Today I spent several hours trying to figure out what was going wrong with a web service I’ve been building. The service uses websockets to let browsers and the server send messages to each other over a connection that is held open.
I built and tested the service locally and it worked fine. But when I deployed it to a remote server, the websocket connections were mysteriously dropped 30-35 seconds after they were established. The error messages on the server were cryptic, as were those in the browser. Google came to the rescue, and led me to the eye-opening explanation…
It turns out TalkTalk, my ISP, are also fetching the URLs my browser fetches, after a delay of 30-35 seconds! I guess they’re not doing it with all URLs, probably because they figure the sites are “safe” and not full of content that might be deemed objectionable. All the accesses come from a single IP address (188.8.131.52), and if you block that address or otherwise deny its connection attempts, the websocket problem goes away immediately.
Dear TalkTalk – this is a very bad idea. Here are 3 strong reasons why:
- First of all, you’re breaking the web for your own customers, as seen above. When your customers try to use a new start-up service based on websockets, their experience will be severely degraded, perhaps to the point where the service is unusable. Time and money will be spent trying to figure out what’s going on, and people will not be happy to learn that their ISP is to blame.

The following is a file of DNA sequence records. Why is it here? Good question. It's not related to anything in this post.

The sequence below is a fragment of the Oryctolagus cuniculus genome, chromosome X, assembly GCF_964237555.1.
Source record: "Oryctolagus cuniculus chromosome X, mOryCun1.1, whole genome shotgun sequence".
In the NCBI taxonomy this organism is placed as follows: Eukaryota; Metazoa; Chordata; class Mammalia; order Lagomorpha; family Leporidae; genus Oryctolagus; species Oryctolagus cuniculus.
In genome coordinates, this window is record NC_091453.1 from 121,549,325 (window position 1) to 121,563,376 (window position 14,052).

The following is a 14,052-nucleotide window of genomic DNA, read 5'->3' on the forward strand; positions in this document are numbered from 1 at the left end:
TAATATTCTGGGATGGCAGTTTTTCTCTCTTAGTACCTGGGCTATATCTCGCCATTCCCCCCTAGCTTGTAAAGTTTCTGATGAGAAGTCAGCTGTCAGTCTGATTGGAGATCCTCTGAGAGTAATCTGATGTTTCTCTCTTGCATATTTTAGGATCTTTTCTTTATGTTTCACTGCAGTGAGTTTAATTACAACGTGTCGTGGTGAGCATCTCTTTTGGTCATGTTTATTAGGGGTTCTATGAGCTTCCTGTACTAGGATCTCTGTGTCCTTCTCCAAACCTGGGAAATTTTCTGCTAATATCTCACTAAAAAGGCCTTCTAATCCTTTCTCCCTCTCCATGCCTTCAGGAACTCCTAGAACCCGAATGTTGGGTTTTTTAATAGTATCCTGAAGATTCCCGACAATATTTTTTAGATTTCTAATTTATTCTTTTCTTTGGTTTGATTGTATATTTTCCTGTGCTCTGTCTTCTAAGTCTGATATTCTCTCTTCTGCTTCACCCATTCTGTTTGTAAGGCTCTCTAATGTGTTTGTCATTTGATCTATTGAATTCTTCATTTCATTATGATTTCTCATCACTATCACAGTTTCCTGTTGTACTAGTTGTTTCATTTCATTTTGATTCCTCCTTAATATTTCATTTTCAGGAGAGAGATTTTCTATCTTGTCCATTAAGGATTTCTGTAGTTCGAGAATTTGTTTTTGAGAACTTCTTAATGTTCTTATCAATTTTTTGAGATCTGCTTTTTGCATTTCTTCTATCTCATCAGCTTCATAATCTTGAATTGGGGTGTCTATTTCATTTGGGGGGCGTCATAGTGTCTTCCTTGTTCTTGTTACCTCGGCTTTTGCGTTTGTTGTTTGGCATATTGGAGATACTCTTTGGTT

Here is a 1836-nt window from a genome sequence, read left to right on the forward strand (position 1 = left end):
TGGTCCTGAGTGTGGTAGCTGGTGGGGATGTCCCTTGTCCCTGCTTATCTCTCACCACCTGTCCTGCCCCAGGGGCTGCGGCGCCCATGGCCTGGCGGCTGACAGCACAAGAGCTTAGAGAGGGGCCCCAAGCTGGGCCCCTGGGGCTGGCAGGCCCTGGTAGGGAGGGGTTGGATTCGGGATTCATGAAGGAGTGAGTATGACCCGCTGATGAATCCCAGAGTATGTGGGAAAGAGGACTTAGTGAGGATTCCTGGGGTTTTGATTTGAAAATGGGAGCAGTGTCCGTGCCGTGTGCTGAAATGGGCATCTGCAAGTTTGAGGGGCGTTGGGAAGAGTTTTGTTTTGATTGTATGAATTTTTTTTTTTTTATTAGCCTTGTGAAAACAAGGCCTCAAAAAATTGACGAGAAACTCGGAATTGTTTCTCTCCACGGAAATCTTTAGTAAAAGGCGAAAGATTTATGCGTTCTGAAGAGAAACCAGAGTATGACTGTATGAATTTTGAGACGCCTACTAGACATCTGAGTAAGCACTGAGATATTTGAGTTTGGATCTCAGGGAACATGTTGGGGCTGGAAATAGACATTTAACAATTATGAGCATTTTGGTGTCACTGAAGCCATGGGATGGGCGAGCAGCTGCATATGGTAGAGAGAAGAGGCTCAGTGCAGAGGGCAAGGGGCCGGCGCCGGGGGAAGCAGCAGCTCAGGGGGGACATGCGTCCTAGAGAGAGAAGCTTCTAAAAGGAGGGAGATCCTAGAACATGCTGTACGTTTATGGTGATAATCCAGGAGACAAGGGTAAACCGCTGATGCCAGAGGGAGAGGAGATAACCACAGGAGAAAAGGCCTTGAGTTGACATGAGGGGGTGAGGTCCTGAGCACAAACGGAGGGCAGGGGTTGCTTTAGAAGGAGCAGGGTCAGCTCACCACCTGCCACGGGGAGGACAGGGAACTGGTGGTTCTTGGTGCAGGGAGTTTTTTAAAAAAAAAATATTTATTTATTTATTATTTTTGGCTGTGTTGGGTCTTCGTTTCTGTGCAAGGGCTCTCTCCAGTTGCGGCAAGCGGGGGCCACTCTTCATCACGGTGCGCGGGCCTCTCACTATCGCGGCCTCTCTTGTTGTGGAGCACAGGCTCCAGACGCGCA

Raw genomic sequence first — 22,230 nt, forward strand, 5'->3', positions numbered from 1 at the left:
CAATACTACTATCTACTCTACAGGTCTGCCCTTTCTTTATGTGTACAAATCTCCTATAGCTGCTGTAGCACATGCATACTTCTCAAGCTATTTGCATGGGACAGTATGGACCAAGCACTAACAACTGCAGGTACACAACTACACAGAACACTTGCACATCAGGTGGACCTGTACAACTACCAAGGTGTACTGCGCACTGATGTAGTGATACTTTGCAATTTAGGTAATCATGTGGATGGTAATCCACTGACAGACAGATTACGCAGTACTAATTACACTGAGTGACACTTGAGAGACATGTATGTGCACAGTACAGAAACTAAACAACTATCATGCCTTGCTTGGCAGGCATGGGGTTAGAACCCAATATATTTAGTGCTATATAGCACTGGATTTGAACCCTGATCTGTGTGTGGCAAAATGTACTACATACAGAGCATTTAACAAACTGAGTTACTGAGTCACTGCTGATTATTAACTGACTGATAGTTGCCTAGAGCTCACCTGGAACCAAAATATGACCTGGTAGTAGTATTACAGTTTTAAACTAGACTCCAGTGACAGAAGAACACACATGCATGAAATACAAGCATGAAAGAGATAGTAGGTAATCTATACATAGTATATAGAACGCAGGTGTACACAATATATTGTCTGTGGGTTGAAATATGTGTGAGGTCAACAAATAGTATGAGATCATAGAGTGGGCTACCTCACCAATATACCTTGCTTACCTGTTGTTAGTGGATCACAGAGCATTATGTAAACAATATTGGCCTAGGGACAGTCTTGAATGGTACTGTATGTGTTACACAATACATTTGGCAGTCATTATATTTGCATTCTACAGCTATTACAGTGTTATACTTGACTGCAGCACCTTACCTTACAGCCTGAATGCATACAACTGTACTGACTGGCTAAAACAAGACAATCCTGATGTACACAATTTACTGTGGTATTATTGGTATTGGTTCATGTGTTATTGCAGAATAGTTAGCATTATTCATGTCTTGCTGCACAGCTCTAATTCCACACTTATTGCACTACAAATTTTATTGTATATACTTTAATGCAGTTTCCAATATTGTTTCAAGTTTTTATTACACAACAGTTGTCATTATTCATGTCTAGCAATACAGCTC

- Second, there’s a real privacy issue here. I don’t really want to go into it, but I don’t trust my ISP (any ISP) to securely look after data associated with my account, let alone all the web content I look at. I have Google web history disabled. I don’t want my ISP building up a profile of what the people in this house look at online. There’s a big difference between recording the URLs I go to and actually retrieving their content.
- Third, it’s downright dangerous. What if I were controlling a medical device via a web interface and TalkTalk were interfering by killing my connections or by replaying my requests? What if there was a security system or some other sensitive controller on the other end? There’s no way on earth TalkTalk should be making requests with unknown effects to an unknown service that they have not been authorized to use. The TalkTalk legal team should consider this an emergency. Something is going to break, perhaps with fatal consequences, and they are going to get sued.
If you want to read more opinions on this issue, try Googling TalkTalk 184.108.40.206. Lots of people have run into this problem and are upset for various reasons.
See also: Phorm.